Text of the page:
Wednesday, August 29, 2012

A Delight To The Eyes

Since the snake offered Eve the apple, " was a delight to the eyes...", there have been those who wanted to sell you something.  Just what would it take to get you to get on a small boat, cross an unknown sea,  and come to this Nova Britannia?

The above flyer is such an offer.  It is "Offering Most Excellent fruites". [Seems like I've heard that before.]
All you have to do is get on this small boat and plant your life in Virginia.  It goes on to say, "Exciting all fuch as be well affected to further the fame."

It was printed in London, in a shop near St. Pauls Church which was the center of the printing business 1609.  Just stop by my shop [Samuel Machan] at the sign of the "Bul-head".   An apple from the bull, an interesting combination.  This sailing ship would certainly be a delight to the eyes...say the spin doctors of the day.

Thursday, August 23, 2012

Into The Same Boat

For what would you give your life?  This existence as we know it.  For some it may be their family.  For others it may be their country.  An idea perhaps... a belief... or issue that is priority for ones life, may head the list.  We would probably choose not to think about it, but our ancestors often did.

Asking what did our ancestors give their life for, will often help us understand their life, and at times help us get around some of those brick walls.  It was not until I started asking these types of questions to my ancestors, that I got help getting the connections across the big pond.

My genealogy research had led me to the shores of Virginia.  The folks there had made their way across this big pond prior to 1650.   How in the world do you climb out the correct branch across all this water?   Why did they come?  What forces or events made them risk their lives on this difficult and trying adventure. [ I am sure that not all would have considered it an adventure!]

I had also spent years on the other side of the pond looking for connections.  A common bond, a common life event, a common experience that might put some of these folks into the same boat.

The English Civil War was such an event. [1638-1660 depending on who's side you read.]  This complex, social, political, religious, cultural series of events cost many their lives and fortunes.  It was this time in my family that they were basically forced to leave their get on those boats...and cross the great pond.  It was a good thing for me that not all gave their life.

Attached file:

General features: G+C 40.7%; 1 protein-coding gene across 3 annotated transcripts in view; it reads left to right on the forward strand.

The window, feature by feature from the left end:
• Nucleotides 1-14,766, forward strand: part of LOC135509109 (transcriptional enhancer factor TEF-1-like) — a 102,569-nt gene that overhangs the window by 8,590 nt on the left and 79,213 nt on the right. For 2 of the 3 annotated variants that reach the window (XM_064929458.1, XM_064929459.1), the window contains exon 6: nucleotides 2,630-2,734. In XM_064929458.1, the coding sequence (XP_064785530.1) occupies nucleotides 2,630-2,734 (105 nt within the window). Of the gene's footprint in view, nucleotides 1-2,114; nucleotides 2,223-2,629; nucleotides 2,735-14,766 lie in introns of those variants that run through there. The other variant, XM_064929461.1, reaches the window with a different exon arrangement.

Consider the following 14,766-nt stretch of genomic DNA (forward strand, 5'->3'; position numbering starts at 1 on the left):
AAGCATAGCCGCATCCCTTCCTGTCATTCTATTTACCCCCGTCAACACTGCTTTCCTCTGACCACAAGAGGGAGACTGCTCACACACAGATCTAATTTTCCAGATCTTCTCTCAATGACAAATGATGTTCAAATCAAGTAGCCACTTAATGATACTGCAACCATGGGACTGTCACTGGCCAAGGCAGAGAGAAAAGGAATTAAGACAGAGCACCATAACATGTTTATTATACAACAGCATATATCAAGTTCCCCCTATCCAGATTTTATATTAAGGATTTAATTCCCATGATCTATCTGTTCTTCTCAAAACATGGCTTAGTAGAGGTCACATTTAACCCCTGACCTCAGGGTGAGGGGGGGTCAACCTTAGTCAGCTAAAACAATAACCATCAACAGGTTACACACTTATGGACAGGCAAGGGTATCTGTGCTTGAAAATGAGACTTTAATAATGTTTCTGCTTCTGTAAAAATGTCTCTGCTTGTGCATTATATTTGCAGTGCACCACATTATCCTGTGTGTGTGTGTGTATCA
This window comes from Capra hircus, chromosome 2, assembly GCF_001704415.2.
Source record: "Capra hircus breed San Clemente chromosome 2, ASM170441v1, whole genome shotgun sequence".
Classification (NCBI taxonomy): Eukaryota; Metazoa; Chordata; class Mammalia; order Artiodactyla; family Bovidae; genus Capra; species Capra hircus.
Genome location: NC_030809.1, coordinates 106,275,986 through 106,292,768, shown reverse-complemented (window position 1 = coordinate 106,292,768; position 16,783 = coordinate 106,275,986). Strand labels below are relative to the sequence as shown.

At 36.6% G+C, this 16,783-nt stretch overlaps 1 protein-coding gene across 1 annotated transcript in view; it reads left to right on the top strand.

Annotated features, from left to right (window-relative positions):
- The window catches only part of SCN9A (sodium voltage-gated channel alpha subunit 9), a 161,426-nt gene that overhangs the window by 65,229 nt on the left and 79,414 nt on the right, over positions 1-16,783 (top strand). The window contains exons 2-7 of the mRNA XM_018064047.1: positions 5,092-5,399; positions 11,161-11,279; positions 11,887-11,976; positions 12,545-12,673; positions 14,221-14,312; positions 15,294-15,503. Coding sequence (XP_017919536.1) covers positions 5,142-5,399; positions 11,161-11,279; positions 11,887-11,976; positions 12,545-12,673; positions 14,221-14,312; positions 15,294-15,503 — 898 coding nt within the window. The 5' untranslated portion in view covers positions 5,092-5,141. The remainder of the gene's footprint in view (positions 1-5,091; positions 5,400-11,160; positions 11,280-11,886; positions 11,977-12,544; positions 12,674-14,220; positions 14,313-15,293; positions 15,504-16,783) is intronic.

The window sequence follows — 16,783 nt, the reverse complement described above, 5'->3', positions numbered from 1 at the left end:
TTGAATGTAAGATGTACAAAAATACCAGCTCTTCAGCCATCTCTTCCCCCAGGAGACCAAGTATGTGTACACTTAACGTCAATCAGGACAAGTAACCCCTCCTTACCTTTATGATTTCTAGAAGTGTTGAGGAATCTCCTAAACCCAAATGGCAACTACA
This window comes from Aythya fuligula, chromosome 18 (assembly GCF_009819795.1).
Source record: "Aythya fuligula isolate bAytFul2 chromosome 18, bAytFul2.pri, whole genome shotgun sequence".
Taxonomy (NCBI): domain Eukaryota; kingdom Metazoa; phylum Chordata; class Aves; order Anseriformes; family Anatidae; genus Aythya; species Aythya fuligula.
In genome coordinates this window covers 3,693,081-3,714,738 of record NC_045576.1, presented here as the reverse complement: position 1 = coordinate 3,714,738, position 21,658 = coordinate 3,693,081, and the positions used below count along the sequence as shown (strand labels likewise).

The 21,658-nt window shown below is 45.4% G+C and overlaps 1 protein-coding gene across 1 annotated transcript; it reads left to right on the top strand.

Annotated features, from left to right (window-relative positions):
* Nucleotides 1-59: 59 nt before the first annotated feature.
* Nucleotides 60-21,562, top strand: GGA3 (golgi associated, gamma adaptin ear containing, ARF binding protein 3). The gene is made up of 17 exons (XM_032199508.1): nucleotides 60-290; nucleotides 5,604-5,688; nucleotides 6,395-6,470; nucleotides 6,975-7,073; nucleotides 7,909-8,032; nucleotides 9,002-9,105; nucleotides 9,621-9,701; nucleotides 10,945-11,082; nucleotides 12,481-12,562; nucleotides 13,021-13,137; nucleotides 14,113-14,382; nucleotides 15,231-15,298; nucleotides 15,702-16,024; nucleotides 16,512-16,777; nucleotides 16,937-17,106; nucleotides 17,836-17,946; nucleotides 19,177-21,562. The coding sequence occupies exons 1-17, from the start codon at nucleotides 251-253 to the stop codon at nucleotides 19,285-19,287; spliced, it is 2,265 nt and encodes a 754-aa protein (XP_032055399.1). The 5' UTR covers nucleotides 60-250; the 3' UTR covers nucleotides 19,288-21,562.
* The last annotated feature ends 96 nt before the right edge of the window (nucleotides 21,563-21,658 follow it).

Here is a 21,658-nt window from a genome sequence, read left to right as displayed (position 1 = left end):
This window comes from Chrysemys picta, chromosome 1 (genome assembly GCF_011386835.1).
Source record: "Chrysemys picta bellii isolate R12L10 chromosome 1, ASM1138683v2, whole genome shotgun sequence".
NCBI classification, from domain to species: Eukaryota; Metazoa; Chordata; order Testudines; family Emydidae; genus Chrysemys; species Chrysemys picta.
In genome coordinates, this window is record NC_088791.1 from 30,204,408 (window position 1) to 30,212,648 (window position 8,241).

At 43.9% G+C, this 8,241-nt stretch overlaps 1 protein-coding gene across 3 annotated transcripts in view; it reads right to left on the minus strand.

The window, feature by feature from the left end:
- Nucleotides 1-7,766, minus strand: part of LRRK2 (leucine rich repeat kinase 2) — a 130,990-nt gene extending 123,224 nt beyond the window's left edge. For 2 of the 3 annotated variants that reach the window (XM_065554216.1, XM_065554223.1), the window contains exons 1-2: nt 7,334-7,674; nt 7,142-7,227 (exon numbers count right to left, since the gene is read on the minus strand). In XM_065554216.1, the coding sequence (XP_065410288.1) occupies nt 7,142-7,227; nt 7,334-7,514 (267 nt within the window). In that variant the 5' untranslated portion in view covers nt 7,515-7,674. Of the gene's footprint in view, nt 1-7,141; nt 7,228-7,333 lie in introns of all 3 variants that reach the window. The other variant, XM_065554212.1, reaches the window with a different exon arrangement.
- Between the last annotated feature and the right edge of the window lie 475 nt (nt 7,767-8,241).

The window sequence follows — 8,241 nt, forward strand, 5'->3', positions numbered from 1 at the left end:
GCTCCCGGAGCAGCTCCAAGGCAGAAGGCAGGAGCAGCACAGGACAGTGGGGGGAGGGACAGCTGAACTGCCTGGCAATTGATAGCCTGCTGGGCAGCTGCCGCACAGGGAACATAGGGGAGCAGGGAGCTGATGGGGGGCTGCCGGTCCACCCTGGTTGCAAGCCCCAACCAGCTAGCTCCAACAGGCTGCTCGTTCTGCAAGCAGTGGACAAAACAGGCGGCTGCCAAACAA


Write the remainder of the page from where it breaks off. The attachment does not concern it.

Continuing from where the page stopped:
What about your ancestors?

Monday, August 13, 2012

Migration Patterns

  For roughly the first 100 years,  the colonies remained a coastal civilization.  It was Virginia and Maryland that were the first to begin a slow but steady migration westward.  Understanding this migration pattern will often help the genealogist to get around (or over) some of those brick walls.

Roads were being made by chopping out underbrush and small trees in a swath ten to thirty feet wide.  Many times, the largest trees were left standing even in the path just cleared.  Small streams could be bridged with logs, but only fords or ferries on the main traveled routes allowed a passage over the rivers.  Just imagine what fun in wet, wet weather!

The drawing above is my attempt to try and understand the early migration patter into my families' home.  Thick, heavy forest; tall mountains ranges; and fierce ethic groups opposed  to this western expansion, all produced obstacles to this migration.  How folks arrived to a particular area, will often give a direction of origin to the genealogist seeking to climb out a branch of the family tree.

For example, if a family member settled along the Ohio River, it was a good bet that they came down this migration route, thus being from PA or VA.  If they came through "the gap", it would be most likely they came from NC, or VA.  Maryland had both routes available.  In this way, a genealogist may be able to pick a "first" or "second" way to begin their tree climbing.  Finding the migration/immigration route may be a way around some brick walls.

Friday, August 3, 2012

Recognizing Resources

Tree climbing will often take you in many directions.  Out this branch...out that branch...and sometimes falling out of the tree.  Getting up and starting again can be a challenge.  Recognizing resources can be a help when a few of the branches seem impossible.

These resources may come from a variety of locations.  People, places, and things, may be some of them.  A library, a court house, a book store, or any number of things may help.  For me, a University Library was always most helpful.  Special collections, reference rooms, archives, etc...etc... may open many doors.  Every state has at least one university library ready to help. [Parking always seems to be a problem!]

What have been your resources?  Please post a comment to help share your own experiences.  Falling out of long as you haven't broken anything...dust yourself off and look for some resources.